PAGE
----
Finn believes that the answer lies in going beyond reconceiving co-op as an "educational strategy, pedagogy, model, methodology, or curriculum." She asserts that it is time for cooperative education to develop and define its body of knowledge, investigate its unique phenomena-for example, the concept of learning from experience, and clarify and strengthen the qualifications of co-op practitioners. For Ricks, cooperative education is inherently committed to improving the economy, people's working lives, and lifelong learning abilities. It can thus position itself to serve the experiential learning needs of students into the twenty-first century.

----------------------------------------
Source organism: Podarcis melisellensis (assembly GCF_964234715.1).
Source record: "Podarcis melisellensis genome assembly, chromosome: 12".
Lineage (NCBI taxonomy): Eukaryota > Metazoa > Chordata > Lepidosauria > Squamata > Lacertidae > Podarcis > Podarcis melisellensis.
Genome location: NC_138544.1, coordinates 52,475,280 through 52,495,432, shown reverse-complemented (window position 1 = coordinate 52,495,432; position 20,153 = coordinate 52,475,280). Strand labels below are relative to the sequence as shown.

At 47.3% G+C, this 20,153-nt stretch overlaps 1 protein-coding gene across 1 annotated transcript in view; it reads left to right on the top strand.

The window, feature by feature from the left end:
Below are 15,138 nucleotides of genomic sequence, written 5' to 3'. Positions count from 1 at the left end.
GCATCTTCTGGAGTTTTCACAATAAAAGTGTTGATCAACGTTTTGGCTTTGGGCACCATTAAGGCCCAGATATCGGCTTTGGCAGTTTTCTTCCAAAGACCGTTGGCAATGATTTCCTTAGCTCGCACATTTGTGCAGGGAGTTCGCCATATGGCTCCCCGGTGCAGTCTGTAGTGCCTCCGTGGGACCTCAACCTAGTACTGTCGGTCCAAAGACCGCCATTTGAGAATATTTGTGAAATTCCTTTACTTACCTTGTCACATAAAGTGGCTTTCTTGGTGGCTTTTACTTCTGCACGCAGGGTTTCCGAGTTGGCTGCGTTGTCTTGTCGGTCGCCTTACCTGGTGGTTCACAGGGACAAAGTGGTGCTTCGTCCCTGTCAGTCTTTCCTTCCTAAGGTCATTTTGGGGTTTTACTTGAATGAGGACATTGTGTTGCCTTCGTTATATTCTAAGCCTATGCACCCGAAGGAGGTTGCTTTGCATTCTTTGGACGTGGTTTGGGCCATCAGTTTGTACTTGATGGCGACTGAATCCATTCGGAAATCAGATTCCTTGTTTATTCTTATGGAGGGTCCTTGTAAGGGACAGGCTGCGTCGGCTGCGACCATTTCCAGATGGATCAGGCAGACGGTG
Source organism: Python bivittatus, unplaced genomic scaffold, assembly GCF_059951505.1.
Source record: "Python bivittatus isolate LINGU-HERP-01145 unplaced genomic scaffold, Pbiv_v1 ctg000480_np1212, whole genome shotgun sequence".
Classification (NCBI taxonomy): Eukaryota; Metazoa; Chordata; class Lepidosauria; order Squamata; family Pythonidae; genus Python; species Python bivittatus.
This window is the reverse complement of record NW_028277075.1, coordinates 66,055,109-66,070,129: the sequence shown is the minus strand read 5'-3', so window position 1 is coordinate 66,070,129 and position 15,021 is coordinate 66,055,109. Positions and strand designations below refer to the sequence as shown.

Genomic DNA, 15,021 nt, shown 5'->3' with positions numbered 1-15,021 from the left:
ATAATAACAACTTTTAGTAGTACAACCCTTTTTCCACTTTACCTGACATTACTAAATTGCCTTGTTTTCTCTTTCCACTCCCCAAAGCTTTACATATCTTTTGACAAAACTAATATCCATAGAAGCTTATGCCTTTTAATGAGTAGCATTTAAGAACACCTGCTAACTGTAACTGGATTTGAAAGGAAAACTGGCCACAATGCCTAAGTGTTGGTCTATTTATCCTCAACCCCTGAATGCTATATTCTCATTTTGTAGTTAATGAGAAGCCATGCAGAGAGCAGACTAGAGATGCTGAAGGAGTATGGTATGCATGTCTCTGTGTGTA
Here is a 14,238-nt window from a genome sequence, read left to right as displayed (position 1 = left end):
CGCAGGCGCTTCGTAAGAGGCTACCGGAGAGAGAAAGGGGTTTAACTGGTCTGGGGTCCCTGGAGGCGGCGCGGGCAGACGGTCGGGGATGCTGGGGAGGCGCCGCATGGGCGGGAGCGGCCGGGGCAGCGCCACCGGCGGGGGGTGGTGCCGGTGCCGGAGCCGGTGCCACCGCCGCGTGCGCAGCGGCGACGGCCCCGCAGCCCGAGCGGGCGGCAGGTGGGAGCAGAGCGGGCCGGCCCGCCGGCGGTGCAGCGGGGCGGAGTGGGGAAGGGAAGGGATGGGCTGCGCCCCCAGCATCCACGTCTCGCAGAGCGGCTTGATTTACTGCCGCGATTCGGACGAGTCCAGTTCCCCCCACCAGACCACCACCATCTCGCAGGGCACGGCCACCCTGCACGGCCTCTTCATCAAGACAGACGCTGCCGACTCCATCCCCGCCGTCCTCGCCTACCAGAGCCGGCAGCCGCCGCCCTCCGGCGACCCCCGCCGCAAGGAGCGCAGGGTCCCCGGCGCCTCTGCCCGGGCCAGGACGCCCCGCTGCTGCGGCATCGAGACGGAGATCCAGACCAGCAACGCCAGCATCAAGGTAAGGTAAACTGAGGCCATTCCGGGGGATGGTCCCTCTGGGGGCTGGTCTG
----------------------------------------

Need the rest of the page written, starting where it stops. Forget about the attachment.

One widely adopted form of experiential education is learning through service to others. An example is Project OASES (Occupational and Academic Skills for the Employment of Students) in the Pittsburgh public schools. Eighth graders, identified as potential dropouts, spend three periods a day involved in renovating a homeless shelter as part of a service project carried out within their industrial arts class. Students in programs such as these learn enduring skills such as planning, communicating with a variety of age groups and types of people, and group decisionmaking. In carrying out their activities and in the reflection component afterward, they come to new insights and integrate diverse knowledge from fields such as English, political science, mathematics, and sociology.